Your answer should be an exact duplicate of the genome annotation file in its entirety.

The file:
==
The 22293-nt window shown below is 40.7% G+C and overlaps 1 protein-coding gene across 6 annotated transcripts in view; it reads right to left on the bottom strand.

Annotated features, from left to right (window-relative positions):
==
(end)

The 22293-nt window shown below is 40.7% G+C and overlaps 1 protein-coding gene across 6 annotated transcripts in view; it reads right to left on the bottom strand.

Annotated features, from left to right (window-relative positions):